* You accept that any trip to the vet is going to be traumatic for both of you. It's hard to say who dreads it more.

* You accept that your cat likes to dig his claws into everything and is not satisfied by merely batting things around: furniture, you, toys . . . 

* You accept that the cat will have his nose in everything: anything new that comes in the door, food, whatever you're doing (especially if it's on the floor or involves work that you have to do).

* If you rent your home, you lose any hope of getting the refundable deposit back. EVER.

* Your gut reaction to a leash is a shaking of the head and a chuckle (or nightmares). 

* Ditto for baths.

* You accept weird mood changes from the people around you without batting an eye because that's just life when you have a cat (who goes from "pet me" to "NO!" and back in about 5 seconds).

* You notice that you see more of your cat's butt than his face - and it no longer bothers you (much).

* You grudgingly admit that your cat has at least two hiding spots that you will never find; whenever the cat is in those spots, he's lost to you and not coming out until he feels like it. Therefore, if you MUST take him somewhere (ie vet) you have to make sure he doesn't get far enough away from you to slide into one of those spots before you get there (or see).

* Ditto for lost toys. The cat has a variety of spots where he loses toys and they will never be seen again unless he finds a way to get them out by himself.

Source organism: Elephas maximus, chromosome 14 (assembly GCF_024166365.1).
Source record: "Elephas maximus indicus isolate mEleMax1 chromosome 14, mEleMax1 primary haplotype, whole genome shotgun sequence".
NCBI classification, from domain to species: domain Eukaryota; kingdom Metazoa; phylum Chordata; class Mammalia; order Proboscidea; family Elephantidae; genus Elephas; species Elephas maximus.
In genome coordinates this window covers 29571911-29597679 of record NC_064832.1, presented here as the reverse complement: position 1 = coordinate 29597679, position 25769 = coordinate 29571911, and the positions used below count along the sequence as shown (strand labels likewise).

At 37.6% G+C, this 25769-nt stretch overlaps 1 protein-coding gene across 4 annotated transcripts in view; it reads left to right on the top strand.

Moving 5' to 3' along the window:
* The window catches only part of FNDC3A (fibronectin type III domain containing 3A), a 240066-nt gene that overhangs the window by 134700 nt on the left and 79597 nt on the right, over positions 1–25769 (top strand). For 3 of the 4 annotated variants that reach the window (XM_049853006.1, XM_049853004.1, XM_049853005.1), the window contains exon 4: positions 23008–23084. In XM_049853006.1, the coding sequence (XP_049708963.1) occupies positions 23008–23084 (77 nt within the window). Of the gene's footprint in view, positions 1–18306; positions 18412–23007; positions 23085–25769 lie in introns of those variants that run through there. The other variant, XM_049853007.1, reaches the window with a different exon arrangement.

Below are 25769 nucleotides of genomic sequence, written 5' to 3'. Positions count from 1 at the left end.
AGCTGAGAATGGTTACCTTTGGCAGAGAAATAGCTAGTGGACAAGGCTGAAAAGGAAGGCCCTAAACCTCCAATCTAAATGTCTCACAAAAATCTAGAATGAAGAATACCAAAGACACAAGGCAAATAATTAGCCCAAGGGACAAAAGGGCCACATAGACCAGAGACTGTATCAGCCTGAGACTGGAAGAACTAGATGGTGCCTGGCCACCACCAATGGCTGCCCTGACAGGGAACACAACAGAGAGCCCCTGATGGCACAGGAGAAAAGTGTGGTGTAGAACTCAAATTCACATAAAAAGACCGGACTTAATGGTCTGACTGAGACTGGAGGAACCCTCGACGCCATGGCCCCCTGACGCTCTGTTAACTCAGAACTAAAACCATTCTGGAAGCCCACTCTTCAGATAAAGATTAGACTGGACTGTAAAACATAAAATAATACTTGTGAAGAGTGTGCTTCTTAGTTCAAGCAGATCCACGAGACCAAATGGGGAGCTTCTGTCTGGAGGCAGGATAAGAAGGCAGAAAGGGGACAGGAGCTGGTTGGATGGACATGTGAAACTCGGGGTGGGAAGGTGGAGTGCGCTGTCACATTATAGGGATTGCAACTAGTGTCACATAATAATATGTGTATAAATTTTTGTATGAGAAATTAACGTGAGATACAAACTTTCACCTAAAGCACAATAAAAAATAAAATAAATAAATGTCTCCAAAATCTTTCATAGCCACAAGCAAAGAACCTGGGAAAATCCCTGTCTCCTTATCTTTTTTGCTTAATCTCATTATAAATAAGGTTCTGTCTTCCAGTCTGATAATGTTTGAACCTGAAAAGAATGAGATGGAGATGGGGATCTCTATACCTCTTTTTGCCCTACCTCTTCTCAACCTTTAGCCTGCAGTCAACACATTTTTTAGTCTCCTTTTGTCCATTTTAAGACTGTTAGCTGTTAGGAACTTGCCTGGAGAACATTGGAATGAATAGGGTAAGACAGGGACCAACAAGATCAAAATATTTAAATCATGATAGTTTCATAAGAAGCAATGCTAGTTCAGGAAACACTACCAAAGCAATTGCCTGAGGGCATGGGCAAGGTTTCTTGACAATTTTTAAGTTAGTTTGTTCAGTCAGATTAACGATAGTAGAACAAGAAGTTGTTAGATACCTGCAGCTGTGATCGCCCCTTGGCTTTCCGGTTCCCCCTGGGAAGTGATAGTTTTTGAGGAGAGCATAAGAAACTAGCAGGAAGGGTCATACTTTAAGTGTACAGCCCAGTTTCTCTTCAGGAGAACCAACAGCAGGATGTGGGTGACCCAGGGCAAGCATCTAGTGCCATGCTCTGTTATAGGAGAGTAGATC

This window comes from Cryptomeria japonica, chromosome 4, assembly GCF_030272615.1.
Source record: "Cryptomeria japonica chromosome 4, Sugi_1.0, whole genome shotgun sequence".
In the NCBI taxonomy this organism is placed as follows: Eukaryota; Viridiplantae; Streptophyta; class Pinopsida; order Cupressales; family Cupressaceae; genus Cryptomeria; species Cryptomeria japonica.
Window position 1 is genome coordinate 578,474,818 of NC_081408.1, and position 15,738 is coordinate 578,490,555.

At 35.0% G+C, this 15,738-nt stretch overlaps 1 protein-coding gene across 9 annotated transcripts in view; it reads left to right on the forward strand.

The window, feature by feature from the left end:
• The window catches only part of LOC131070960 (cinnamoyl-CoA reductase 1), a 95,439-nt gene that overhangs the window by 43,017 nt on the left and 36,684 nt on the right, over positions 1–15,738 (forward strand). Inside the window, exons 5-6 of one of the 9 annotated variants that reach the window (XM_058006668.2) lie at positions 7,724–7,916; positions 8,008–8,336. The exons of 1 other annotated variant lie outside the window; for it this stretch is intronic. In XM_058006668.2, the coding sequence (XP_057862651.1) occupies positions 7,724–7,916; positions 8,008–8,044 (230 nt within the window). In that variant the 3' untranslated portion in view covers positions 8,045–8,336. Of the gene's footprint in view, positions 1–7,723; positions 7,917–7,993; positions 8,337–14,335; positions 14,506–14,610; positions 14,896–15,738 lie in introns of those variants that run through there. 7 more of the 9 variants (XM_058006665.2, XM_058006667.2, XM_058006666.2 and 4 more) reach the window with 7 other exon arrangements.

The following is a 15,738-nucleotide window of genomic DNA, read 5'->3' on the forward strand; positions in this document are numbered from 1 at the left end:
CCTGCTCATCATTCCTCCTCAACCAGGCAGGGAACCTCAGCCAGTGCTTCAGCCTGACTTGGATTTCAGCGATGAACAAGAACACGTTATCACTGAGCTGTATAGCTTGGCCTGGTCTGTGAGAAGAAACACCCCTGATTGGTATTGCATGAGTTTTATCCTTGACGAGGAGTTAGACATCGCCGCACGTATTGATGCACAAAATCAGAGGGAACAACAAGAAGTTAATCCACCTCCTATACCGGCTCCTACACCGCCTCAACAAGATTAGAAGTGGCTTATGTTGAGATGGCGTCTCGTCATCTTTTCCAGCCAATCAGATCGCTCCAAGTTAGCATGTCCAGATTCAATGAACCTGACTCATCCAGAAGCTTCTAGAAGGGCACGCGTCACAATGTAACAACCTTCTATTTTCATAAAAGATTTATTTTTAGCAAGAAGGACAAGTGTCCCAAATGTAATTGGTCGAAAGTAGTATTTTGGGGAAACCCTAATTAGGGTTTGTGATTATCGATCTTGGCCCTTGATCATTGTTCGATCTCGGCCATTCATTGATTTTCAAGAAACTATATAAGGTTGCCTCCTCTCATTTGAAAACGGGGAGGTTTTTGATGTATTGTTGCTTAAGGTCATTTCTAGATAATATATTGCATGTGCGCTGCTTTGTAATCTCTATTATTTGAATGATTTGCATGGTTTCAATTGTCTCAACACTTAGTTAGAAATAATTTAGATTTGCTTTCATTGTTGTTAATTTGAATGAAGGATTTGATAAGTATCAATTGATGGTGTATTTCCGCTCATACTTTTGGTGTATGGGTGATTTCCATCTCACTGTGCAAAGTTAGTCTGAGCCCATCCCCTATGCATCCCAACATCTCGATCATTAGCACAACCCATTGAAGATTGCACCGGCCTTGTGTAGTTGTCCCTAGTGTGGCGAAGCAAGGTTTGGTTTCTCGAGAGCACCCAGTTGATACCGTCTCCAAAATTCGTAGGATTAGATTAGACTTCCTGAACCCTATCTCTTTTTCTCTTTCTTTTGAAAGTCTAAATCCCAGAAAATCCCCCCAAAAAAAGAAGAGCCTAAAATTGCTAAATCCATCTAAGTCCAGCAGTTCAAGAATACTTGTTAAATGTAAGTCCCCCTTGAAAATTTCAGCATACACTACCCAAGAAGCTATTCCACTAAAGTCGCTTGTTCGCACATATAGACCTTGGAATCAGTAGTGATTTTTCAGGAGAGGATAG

* You are no longer phased by the cat jumping on the table and staring at you while you eat (or more precisely, staring at the food, then you, then the food again, on and on into infinity). You know giving the cat a sample will not change a thing - he will continue to stare at you. And you also know that putting him on the floor is pointless because he will hop right back up.

* You understand that the cat is the supervisor of everything you do. Not only will he watch you constantly (and give you disapproving looks) - he knows every single thing you are not supposed to be doing and doesn't shrink from challenging you on it.

* Forty pounds of cat litter and twenty pounds of cat food don't seem like a lot. Even when your cat weighs fifteen pounds. Your arm muscles are well toned from lugging all this around (and you know the fifteen pound squirming, squealing cat feels much heavier than the other two combined).

* While you might not become the most patient person in the world, your capacity for patience is expanded exponentially due to the fact that every feline decision has untold life and death consequences - up, down, in, out, cuddle, no cuddle - and you are left waiting and holding the door (literally and figuratively).

* Ditto for flexibility - you've learned that no matter how much you want or need to do something - if the cat doesn't approve at that specific time - it's not happening. Sleep and work are NOT adequate excuses for not giving the cat attention when he so desires - if you are in the middle of one of these activities when the cat desires attention, you must stop immediately and give the cat attention. Trying to ignore him in such circumstances is futile as his determination will always outlast yours.

* You accept that there are places your cat hangs out that you are not to disturb him or so much as look at him when he is in those spots (litter box, cat tree, while sleeping, or while he is stalking or hunting you).

* Furthermore, you become an expert at pretending the cat is invisible: 1) when he's actively stalking or hunting you (even if he's hiding behind a toy mouse 1/1000th of his size) and 2) when he's hidden in a spot where only an ear, tail or nose is visible or such that you see a lump that is remarkably similar to the shape of a cat (under sheets/blankets/curtains).